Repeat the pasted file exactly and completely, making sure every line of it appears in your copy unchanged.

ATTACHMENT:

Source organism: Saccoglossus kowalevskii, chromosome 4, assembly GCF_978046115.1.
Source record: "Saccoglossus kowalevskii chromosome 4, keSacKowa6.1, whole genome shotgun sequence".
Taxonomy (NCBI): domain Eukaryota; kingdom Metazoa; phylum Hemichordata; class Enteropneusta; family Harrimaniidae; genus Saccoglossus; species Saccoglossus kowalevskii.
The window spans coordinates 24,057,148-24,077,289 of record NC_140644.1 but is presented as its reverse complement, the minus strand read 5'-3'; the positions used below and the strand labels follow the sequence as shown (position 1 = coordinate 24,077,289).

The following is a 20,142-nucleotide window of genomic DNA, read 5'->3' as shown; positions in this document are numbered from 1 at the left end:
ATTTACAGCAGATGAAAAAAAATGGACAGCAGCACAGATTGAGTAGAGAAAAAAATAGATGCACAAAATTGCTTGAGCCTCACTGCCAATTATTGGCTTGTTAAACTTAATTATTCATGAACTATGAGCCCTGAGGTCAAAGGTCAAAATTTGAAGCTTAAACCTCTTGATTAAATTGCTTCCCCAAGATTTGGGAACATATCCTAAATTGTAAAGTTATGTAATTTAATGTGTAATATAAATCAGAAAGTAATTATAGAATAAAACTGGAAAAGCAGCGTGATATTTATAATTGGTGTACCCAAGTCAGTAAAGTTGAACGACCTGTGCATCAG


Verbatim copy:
Source organism: Saccoglossus kowalevskii, chromosome 4, assembly GCF_978046115.1.
Source record: "Saccoglossus kowalevskii chromosome 4, keSacKowa6.1, whole genome shotgun sequence".
Taxonomy (NCBI): domain Eukaryota; kingdom Metazoa; phylum Hemichordata; class Enteropneusta; family Harrimaniidae; genus Saccoglossus; species Saccoglossus kowalevskii.
The window spans coordinates 24,057,148-24,077,289 of record NC_140644.1 but is presented as its reverse complement, the minus strand read 5'-3'; the positions used below and the strand labels follow the sequence as shown (position 1 = coordinate 24,077,289).

The following is a 20,142-nucleotide window of genomic DNA, read 5'->3' as shown; positions in this document are numbered from 1 at the left end:
ATTTACAGCAGATGAAAAAAAATGGACAGCAGCACAGATTGAGTAGAGAAAAAAATAGATGCACAAAATTGCTTGAGCCTCACTGCCAATTATTGGCTTGTTAAACTTAATTATTCATGAACTATGAGCCCTGAGGTCAAAGGTCAAAATTTGAAGCTTAAACCTCTTGATTAAATTGCTTCCCCAAGATTTGGGAACATATCCTAAATTGTAAAGTTATGTAATTTAATGTGTAATATAAATCAGAAAGTAATTATAGAATAAAACTGGAAAAGCAGCGTGATATTTATAATTGGTGTACCCAAGTCAGTAAAGTTGAACGACCTGTGCATCAG